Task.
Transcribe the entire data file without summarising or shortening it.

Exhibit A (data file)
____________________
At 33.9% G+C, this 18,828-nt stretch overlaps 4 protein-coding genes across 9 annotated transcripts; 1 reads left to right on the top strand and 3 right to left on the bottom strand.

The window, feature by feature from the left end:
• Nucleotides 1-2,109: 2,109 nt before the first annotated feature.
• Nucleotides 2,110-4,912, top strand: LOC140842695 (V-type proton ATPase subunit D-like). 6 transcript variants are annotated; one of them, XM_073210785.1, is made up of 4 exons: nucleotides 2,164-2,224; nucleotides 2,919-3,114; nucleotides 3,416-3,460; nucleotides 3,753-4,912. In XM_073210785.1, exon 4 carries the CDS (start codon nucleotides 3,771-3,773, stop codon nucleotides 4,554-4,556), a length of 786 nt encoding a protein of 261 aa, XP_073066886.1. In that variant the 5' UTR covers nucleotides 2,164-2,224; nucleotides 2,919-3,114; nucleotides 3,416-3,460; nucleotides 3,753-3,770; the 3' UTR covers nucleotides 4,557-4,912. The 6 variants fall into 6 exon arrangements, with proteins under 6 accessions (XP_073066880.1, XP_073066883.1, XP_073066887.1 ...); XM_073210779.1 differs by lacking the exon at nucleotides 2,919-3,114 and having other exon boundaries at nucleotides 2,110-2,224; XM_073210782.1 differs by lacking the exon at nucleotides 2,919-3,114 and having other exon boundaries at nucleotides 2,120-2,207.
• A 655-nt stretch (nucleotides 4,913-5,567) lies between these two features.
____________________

At 33.9% G+C, this 18,828-nt stretch overlaps 4 protein-coding genes across 9 annotated transcripts; 1 reads left to right on the top strand and 3 right to left on the bottom strand.

The window, feature by feature from the left end:
• Nucleotides 1-2,109: 2,109 nt before the first annotated feature.
• Nucleotides 2,110-4,912, top strand: LOC140842695 (V-type proton ATPase subunit D-like). 6 transcript variants are annotated; one of them, XM_073210785.1, is made up of 4 exons: nucleotides 2,164-2,224; nucleotides 2,919-3,114; nucleotides 3,416-3,460; nucleotides 3,753-4,912. In XM_073210785.1, exon 4 carries the CDS (start codon nucleotides 3,771-3,773, stop codon nucleotides 4,554-4,556), a length of 786 nt encoding a protein of 261 aa, XP_073066886.1. In that variant the 5' UTR covers nucleotides 2,164-2,224; nucleotides 2,919-3,114; nucleotides 3,416-3,460; nucleotides 3,753-3,770; the 3' UTR covers nucleotides 4,557-4,912. The 6 variants fall into 6 exon arrangements, with proteins under 6 accessions (XP_073066880.1, XP_073066883.1, XP_073066887.1 ...); XM_073210779.1 differs by lacking the exon at nucleotides 2,919-3,114 and having other exon boundaries at nucleotides 2,110-2,224; XM_073210782.1 differs by lacking the exon at nucleotides 2,919-3,114 and having other exon boundaries at nucleotides 2,120-2,207.
• A 655-nt stretch (nucleotides 4,913-5,567) lies between these two features.